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First record of the genus Dorypteryx Aaron, 1883 (Psocoptera: Psyllipsocidae) in South America: Dorypteryx domestica (Smithers, 1958) in Arequipa, Peru

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Dorypteryx domestica (Smithers, 1958) previously known from Africa, Europe, North America, and Australia is recorded from an urban area in southern Peru. This is the first record of the genus Dorypteryx Aaron, 1883 in continental South America. The species was found in a private building, recently constructed.
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Check List | www.biotaxa.org/cl Volume 12 | Number 6 | Article 2012 1
Check List the journal of
biodiversity data
First record of the genus Dorypteryx Aaron,  (Psocoptera:
Psyllipsocidae) in South America: Dorypteryx domestica
(Smithers, ) in Arequipa, Peru
José Cerdeña
Museo de Historia Natural, Universidad Nacional de San Agustín, Av. Alcides Carrión s/n, Arequipa, Perú.
E-mail: cerdenajoseal@yahoo.es
Abstract: Dorypteryx domestica (Smithers, )
previously known from Africa, Europe, North America,
and Australia is recorded from an urban area in southern
Peru. is is the rst record of the genus Dorypteryx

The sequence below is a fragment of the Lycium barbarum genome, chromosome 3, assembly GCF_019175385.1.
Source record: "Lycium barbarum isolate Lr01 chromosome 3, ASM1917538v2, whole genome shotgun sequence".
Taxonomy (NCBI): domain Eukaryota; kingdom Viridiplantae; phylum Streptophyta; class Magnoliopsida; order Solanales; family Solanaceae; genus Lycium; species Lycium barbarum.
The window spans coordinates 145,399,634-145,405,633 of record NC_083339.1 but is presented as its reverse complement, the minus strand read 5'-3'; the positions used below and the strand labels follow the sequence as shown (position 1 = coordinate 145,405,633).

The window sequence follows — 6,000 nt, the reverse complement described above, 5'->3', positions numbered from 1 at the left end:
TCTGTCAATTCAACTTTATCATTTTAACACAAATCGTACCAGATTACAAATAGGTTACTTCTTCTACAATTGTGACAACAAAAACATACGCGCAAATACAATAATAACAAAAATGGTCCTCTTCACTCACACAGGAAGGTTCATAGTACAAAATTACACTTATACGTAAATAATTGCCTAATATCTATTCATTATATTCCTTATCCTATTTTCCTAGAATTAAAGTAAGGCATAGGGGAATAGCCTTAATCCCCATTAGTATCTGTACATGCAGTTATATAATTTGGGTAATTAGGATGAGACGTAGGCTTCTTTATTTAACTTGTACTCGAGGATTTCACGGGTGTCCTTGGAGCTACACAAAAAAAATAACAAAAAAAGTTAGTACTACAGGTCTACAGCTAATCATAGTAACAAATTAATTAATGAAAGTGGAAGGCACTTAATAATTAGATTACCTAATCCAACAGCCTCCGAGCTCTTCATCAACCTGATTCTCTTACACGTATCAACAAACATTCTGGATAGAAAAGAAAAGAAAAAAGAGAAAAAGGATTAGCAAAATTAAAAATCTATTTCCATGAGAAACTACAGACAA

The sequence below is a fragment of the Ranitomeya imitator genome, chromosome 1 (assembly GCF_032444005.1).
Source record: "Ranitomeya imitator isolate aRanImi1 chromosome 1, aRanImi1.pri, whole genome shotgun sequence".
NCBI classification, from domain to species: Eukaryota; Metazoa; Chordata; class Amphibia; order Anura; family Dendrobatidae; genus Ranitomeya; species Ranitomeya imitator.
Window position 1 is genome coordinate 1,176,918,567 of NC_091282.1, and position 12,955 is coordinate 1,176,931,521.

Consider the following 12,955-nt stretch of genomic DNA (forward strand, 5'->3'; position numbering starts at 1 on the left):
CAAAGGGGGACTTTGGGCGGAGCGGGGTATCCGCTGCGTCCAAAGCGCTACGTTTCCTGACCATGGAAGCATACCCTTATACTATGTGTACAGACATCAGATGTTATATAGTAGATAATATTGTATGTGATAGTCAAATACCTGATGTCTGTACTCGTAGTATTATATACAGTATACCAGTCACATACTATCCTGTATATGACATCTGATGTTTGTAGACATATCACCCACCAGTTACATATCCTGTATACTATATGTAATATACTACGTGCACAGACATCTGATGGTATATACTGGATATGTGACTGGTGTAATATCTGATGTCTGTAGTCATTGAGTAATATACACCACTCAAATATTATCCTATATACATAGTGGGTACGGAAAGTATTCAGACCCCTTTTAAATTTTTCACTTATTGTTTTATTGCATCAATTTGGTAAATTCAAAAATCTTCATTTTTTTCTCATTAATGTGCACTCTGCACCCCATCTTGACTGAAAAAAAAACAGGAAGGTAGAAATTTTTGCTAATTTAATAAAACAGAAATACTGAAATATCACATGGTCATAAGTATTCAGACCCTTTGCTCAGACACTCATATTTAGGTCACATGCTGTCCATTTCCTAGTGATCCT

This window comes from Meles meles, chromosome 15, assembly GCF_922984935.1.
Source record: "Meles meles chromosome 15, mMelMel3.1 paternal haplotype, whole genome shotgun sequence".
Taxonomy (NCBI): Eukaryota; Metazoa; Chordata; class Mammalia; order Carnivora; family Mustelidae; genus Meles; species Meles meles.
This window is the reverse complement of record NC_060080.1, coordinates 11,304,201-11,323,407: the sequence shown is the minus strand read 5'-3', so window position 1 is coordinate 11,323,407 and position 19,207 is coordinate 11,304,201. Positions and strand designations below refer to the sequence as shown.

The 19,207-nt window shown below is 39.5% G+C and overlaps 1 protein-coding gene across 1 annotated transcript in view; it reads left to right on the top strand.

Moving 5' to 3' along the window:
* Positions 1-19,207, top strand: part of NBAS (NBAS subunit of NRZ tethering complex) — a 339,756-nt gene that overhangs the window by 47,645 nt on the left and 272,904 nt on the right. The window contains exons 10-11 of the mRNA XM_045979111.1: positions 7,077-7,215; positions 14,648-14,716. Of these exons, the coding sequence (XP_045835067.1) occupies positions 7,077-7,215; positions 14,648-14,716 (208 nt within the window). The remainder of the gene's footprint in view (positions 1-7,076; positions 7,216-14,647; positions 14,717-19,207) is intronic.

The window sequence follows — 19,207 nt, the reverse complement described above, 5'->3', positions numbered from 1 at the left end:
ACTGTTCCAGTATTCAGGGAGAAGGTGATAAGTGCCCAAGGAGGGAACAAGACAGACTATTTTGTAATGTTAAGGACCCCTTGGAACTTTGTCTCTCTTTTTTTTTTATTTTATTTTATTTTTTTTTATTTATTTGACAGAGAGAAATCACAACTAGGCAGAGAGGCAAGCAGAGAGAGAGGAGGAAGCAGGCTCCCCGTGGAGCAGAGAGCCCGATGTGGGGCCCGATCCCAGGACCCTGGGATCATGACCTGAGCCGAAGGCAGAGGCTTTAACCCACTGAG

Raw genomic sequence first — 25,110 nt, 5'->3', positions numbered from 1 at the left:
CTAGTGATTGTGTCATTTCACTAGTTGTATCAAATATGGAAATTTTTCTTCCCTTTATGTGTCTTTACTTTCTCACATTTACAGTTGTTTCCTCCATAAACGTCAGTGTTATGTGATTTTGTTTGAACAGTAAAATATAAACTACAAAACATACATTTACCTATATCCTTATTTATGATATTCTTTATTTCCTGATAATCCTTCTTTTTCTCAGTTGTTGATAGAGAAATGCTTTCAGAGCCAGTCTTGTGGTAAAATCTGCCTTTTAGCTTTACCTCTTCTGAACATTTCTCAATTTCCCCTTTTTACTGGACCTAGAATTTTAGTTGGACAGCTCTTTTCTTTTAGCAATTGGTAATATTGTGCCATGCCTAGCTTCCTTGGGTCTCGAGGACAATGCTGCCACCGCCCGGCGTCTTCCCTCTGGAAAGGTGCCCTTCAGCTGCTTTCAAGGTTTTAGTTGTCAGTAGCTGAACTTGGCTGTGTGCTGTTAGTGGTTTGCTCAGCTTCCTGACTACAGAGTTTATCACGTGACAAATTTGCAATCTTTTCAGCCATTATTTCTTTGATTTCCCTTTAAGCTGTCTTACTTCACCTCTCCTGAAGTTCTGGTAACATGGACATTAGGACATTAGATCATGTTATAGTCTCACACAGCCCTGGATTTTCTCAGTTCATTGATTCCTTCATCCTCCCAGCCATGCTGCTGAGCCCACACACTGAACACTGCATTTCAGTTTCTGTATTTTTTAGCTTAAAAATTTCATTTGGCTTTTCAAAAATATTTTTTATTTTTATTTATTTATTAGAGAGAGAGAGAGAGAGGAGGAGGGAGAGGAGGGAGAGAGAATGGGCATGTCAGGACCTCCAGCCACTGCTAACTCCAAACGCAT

Aaron,  in continental South America. e species
was found in a private building, recently constructed.
Key words: psocids; introduced species; domestic
pests
e psocid genus Dorypteryx Aaron,  is a small
group in the family Psyllipsocidae, comprising only four
species (Li and Liu ). is genus is characterized by
brachypterous adults with forewings reduced to slen-
der straps with simple venation; vein R unbranched or
subdivided into R and a simple Rs; vein M unbranched;
forewing with margin and veins hairy; hindwing reduced
to a tiny ap; fourth segment of maxillary palp elongate;
epiproct simple, paraproctal spine present and unmodi-
ed in both sexes; external valve of female gonapophy-
ses distally with three heavy setae, dorsal and ventral
valves smooth and weakly developed; hypandrium with
apically curved margin, more or less sclerotized; and
phallosome with two simple parameres, more or less
curved (Mockford ). e genus is known from Eu-